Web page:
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Archive for the ‘Golf’ Category

HersheyArchives@30-13 “Hire the Forty Men”

Over thirty men carry a single wooden support structure during the construction of the Arena. 1936

Over thirty men carry a single wooden support structure during the construction of the Arena. 1936

 

Milton Hershey launched  his “Great Building Campaign” to bolster the local economy during the Great Depression. Townspeople found work building the structures that would eventually become some of the major tourist attractions in town, (Hershey Community Building and Hershey Theatre, The Hotel Hershey, Hersheypark Arena and Stadium) and the result was a town that offered facilities and features unheard of for a community of its size.

 

The October 1929 stock market crash launched a long economic decline that grew into the worldwide Depression of the 1930s. But the town of Hershey stood in sharp contrast to much of the United States during these years. While most industries struggled to keep from shutting down, throughout the Depression Mr. Hershey’s affordable chocolate products enabled his company to enjoy sustainable sales and profits.

 

There were good business reasons for Mr. Hershey to pursue a construction campaign when he did. Prices for building supplies were at an all-time low, and the labor force was certainly available. It seemed an ideal time to revisit building projects he had delayed for years. The Hershey Community Building was originally conceived in 1915, for example, and putting a hotel up on Pat’s Hill had been planned as early as 1909.

 

Detail view of the Hotel Hershey first floor plan. Note the support column placed in the center of the circular dining room. As the plan indicates, Mr. Hershey ordered its removal. 1932

Detail view of the Hotel Hershey first floor plan. Note the support column placed in the center of the circular dining room. As the plan indicates, Mr. Hershey ordered its removal. 1932

 

But there was another driving force behind the campaign – a more altruistic one. Throughout his life, the community Mr. Hershey built around his factory remained an enduring passion. He cared deeply for “his” town and the people who lived and worked there. When the Depression threatened to bring economic disaster right to his doorstep, Milton Hershey met the challenge with his unique brand of benevolent paternalism.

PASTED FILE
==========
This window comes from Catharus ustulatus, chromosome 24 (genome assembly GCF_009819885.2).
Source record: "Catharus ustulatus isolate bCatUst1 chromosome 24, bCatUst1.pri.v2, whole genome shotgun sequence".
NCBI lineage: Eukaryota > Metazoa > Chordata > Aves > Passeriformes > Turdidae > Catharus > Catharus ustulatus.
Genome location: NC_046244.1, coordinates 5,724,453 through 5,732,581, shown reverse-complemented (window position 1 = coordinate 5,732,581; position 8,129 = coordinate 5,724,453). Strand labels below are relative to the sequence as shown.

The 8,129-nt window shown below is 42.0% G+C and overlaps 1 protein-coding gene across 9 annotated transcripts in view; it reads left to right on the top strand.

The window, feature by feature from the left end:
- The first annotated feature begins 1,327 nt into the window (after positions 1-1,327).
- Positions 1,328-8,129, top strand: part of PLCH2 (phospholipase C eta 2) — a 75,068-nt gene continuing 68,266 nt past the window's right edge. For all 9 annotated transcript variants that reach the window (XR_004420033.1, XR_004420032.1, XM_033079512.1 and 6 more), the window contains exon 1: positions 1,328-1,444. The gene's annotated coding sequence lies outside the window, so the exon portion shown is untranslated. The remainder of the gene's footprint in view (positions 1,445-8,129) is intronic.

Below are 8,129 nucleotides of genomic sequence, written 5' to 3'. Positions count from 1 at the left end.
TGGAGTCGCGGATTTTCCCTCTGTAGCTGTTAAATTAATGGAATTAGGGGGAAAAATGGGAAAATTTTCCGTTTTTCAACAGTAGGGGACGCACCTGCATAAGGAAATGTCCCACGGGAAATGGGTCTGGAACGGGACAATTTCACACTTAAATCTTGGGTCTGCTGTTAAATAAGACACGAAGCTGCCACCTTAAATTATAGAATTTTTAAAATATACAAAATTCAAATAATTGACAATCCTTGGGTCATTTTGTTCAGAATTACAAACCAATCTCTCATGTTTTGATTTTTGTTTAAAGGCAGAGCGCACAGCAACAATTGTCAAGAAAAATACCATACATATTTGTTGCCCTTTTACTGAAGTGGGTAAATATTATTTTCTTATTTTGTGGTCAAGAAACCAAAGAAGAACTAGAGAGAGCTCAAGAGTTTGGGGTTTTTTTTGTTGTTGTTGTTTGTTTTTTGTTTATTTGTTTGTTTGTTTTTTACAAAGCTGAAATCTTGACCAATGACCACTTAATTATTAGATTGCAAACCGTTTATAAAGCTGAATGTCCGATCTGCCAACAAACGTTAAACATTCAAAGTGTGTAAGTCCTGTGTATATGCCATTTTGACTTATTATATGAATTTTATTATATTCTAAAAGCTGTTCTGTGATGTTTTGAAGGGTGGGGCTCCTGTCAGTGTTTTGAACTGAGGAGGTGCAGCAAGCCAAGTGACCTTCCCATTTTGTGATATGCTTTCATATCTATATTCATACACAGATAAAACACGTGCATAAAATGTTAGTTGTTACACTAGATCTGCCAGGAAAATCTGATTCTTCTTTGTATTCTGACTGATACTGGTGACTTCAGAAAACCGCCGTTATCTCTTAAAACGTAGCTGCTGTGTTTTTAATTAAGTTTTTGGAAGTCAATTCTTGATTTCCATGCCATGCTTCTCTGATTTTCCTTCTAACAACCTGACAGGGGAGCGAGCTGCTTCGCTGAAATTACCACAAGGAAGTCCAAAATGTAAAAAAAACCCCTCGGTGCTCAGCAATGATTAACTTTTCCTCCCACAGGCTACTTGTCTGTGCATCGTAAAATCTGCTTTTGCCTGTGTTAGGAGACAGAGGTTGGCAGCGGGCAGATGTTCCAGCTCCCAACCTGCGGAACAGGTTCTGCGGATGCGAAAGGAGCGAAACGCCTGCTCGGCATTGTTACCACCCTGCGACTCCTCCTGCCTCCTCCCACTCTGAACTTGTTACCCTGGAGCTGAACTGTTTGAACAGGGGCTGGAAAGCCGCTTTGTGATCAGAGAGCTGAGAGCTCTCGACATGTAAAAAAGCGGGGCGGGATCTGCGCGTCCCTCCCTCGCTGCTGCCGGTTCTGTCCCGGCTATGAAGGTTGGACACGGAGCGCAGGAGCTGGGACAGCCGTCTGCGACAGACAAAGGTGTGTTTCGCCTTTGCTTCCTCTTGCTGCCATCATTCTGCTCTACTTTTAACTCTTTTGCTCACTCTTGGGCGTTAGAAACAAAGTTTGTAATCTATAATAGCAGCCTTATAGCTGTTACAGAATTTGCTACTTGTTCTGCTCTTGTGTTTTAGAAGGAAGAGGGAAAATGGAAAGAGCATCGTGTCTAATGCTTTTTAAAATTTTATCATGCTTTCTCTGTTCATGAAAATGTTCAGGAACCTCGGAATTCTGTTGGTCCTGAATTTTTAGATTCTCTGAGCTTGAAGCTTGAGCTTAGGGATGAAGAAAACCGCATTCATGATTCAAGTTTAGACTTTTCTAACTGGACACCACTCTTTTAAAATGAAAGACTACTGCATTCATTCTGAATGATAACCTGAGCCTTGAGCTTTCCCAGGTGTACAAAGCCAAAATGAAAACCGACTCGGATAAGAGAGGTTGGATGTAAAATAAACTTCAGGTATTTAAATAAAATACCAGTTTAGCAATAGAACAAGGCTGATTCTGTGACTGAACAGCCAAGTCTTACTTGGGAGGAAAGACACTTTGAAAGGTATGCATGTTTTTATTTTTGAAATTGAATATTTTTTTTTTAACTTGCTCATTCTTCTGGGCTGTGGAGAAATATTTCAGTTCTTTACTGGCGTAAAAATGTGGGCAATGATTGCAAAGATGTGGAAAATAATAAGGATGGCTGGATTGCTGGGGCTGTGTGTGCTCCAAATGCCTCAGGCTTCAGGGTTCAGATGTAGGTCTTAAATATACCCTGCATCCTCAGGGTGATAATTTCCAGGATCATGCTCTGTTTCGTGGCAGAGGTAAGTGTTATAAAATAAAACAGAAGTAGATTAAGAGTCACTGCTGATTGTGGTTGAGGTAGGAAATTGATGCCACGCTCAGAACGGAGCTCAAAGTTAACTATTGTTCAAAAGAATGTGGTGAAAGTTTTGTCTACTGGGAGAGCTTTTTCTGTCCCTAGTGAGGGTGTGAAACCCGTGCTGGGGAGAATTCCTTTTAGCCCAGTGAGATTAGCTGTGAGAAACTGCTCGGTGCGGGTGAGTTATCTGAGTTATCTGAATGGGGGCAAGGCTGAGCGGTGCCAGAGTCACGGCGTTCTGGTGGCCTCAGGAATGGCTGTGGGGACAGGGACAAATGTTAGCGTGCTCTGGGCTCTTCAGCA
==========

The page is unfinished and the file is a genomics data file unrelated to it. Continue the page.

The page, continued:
“We have about 600 construction workers in this town,” Mr. Hershey is reported to have said. “If I don’t provide work for them, I’ll have to feed them. And since building materials are now at their lowest cost levels, I’m going to build and give them jobs.”

 

Mr. Hershey kept close tabs on these construction projects. It’s said that when the excavation began atop Pat’s Hill as the first step for building the Hotel, Mr. Hershey watched intently as two huge steam shovels tore apart the earth. His foreman told him, “These machines do the work of 40 men.” And Mr. Hershey simply replied, “Take them off. Hire 40 men.”

 

Group portrait, Hershey Community Buildilng construction crew. 1932

Group portrait, Hershey Community Buildilng construction crew. 1932

 

In addition to the major buildings, Mr. Hershey also initiated smaller projects to provide employment while developing the community, including Hershey Gardens, new rides and attractions for Hersheypark and new facilities for the Zoo were also completed during these years.

 

Mr. Hershey also used the Great Building Campaign as a time to further promote the sports of golf and hockey in town. In 1930, he started the Hershey Country Club and retained golf architect Maurice McCarthy to design what is now known as the West Course. He also opened Parkview Golf Course for the public and a nine-hole course at the Hotel. And he introduced the first golf course in the nation dedicated to junior golfers, now called Spring Creek Golf Course. The Hershey Ice Palace began hosting hockey games in 1931, and in 1936 the Arena opened. It was the first home to the Hershey Bears, now the oldest club in American Hockey League history.

 

The addition of these attractions built on the community’s image as a center for entertainment and relaxation. By the end of the decade, the town of Hershey had emerged as a nationally known tourist destination and was called “Pennsylvania’s Summer Playground.” Today the majority of the projects that began as part of the Great Building Campaign continue to exist and stand as memorials to Mr. Hershey’s vision, generosity and dedication to his town and its residents.

 

Brochure marketing Hershey as "Pennsylvania's Summer Playground." ca1940

Brochure marketing Hershey as “Pennsylvania’s Summer Playground.” ca1940

 

“As far as I know, no man was dropped by reason of the Depression,” Mr. Hershey is reported to have said. “And no salaries were cut.”

 

#HersheyArchives@30

HersheyArchives@30-12 Designing a Course Fit for a Pro

In 1928 Milton Hershey Hired golf architect, Maurice McCarthy, 1st page.

In 1928 Milton Hershey Hired golf architect, Maurice McCarthy, to design 2 golf courses for Hershey. 1st of 2 pages.

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In 1928 Milton Hershey hired golf architect, Maurice McCarthy to design two golf courses for Hershey. page 2 of 2.

 

Hershey’s first golf course opened in 1909.

 

Hershey's first golf course was nine holes and was located along Chocolate Avenue. ca1915

Hershey’s first golf course was nine holes and was located along Chocolate Avenue. ca1915

 

Located along Chocolate Avenue, the 9-hole golf course was built near Milton Hershey’s home, High Point. However, the chocolate factory’s continual eastward development encroached on the golf course, shrinking its size to 5 or 6 holes. Local golfers were forced to go to Harrisburg or Lebanon to play a round.

 

In the late 1920s, Milton Hershey decided it was time to bring golf back to his community. He asked his engineer, Harry N. Herr, to develop a new 18-hole course on Pat’s Hill. The site was chosen because Mr. Hershey planned to build what would become The Hotel Hershey adjacent to the course. Though he was a golfer, Herr had never designed a golf course. Undaunted, he proceeded to lay out an exceeding difficult course for the steep and hilly terrain on Pat’s Hill.